Additionally, and with the aim to maintain engagement with the public community, key stakeholders, healthcare institutions, and frontline healthcare providers, HCAC launched 2 series of webinars and participated in international webinars that tackled a variety of topics related to COVID-19 readiness and response.

The first series consisted of 4 policy webinars presented in the form of Q&As and interviews with the CEO on areas such as family medicine, private sector role, the quality and safety in the pandemic,  and mental health all in the realm of COVID19. The second series was dedicated to online discussions with accredited healthcare institutions highlighting their practices and reflected on their experience with COVID-19. 

What is your take on Telehealth, is it going to be the new normal in our health systems?

Infection Prevention & Control Workshop

COVID-19 outbreak has propelled the world into new and alternative forms of making business, delivering education as well as promoting and providing healthcare services. Virtual practices in healthcare, including telemedicine and telehealth has been around for years, and has rapidly transitioned in the last 6 months from being desirable, to a key requisite in healthcare future planning.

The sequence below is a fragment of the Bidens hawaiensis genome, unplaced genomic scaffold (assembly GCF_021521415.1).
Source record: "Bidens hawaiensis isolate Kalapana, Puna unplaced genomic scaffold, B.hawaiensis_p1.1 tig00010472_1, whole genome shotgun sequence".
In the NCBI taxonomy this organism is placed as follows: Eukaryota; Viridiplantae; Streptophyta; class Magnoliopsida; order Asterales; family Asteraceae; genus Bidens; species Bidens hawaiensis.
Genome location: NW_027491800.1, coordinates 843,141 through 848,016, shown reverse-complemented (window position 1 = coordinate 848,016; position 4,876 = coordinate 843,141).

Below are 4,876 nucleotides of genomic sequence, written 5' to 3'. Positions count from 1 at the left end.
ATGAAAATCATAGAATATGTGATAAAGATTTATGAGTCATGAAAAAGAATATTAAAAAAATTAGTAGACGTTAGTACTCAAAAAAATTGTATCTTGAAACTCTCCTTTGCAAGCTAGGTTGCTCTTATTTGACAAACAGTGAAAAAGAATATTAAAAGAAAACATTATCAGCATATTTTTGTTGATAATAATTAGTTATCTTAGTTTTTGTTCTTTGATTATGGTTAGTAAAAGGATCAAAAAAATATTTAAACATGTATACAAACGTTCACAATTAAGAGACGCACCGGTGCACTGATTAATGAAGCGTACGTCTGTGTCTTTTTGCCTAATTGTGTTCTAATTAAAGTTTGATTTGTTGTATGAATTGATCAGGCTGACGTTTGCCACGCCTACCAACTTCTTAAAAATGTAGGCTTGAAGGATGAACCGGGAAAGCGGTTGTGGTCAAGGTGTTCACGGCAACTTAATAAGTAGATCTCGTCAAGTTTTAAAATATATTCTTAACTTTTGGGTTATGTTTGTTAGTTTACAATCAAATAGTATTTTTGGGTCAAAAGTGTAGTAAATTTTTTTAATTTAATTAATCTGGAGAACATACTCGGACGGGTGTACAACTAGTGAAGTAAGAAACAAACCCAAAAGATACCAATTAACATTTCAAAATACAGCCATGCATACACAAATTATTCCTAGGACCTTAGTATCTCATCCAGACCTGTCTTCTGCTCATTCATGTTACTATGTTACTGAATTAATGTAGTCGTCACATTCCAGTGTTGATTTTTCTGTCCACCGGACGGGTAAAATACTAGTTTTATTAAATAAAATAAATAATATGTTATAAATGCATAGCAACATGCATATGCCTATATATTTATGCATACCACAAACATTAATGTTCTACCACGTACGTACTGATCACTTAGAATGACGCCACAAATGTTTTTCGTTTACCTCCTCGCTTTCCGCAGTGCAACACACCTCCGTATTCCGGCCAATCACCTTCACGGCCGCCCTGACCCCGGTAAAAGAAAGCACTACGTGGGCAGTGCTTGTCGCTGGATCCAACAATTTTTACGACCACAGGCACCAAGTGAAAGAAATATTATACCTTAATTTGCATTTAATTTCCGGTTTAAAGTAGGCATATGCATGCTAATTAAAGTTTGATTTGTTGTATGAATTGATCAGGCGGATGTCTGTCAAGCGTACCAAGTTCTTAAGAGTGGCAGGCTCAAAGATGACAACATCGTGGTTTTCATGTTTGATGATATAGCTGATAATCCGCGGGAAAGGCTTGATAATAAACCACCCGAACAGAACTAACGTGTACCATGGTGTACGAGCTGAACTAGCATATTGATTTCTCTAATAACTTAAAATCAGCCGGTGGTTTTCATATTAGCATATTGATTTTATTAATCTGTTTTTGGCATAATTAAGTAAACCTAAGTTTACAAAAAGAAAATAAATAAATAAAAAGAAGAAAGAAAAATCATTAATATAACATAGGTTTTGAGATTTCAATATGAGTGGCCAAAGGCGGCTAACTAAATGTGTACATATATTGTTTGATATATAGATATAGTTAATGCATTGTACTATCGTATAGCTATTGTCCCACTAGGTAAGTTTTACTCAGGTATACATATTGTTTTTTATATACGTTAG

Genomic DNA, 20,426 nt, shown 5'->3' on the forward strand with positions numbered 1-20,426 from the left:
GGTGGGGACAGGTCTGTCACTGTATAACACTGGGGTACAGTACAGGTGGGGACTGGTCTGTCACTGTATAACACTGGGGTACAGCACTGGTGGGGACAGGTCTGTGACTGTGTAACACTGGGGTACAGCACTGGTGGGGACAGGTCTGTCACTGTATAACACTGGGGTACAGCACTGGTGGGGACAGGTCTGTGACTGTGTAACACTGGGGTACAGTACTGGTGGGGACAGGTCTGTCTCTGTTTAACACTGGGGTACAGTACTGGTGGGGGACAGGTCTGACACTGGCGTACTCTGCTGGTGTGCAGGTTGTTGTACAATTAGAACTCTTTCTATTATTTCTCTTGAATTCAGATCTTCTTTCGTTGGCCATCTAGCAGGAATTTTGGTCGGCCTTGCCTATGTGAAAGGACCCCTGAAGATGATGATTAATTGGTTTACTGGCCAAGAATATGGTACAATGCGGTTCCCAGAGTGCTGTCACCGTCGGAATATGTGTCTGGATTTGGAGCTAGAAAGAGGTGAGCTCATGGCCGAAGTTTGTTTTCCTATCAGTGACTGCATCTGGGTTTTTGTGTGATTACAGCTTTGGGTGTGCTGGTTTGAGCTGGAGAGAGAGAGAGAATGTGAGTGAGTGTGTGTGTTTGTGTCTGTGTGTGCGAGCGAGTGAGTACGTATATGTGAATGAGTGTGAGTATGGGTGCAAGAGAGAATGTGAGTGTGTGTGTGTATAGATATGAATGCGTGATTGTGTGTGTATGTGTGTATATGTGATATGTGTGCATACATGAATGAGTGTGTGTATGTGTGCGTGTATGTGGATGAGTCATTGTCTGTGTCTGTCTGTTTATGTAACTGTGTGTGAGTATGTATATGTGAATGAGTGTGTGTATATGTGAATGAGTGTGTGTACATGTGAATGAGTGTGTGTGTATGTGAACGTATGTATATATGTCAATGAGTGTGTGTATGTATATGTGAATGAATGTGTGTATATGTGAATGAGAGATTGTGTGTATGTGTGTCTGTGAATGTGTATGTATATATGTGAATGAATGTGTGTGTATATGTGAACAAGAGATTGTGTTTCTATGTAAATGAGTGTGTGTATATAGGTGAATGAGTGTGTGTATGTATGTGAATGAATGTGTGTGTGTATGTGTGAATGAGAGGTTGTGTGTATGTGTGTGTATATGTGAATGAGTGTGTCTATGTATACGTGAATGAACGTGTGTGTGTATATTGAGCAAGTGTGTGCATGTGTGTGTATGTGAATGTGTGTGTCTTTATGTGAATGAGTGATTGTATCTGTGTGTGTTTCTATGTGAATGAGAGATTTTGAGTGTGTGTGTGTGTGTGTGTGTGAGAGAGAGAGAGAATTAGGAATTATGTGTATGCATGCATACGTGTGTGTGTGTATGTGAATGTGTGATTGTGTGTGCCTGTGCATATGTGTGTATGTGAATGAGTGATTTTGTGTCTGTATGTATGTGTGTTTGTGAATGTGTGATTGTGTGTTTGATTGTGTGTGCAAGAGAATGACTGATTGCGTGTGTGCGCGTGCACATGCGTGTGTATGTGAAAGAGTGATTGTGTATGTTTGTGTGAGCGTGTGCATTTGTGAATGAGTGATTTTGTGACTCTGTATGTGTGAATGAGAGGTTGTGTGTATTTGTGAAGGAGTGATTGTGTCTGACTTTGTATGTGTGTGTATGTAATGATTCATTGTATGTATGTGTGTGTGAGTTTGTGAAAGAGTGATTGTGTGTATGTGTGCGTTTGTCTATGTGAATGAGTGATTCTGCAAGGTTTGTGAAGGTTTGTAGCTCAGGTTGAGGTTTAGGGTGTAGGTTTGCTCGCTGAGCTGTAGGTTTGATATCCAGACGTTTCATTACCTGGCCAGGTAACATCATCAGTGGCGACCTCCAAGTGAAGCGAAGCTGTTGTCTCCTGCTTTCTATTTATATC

We have seen many barriers to access to healthcare broken down by the use of technology. Though it will never replace the face-to-face health promotion and healthcare delivery, it should and will continue to evolve as a key component in driving healthcare and better health. In Jordan, great initiatives that are functional and effective emerged and were fast tracked because of the restrictions imposed by the pandemic. I am sure however that they will keep developing. Such an example would be the electronic platform “e-Med Hakeem” that was set up to address the healthcare needs of patients with chronic diseases and meet the prescription refill needs.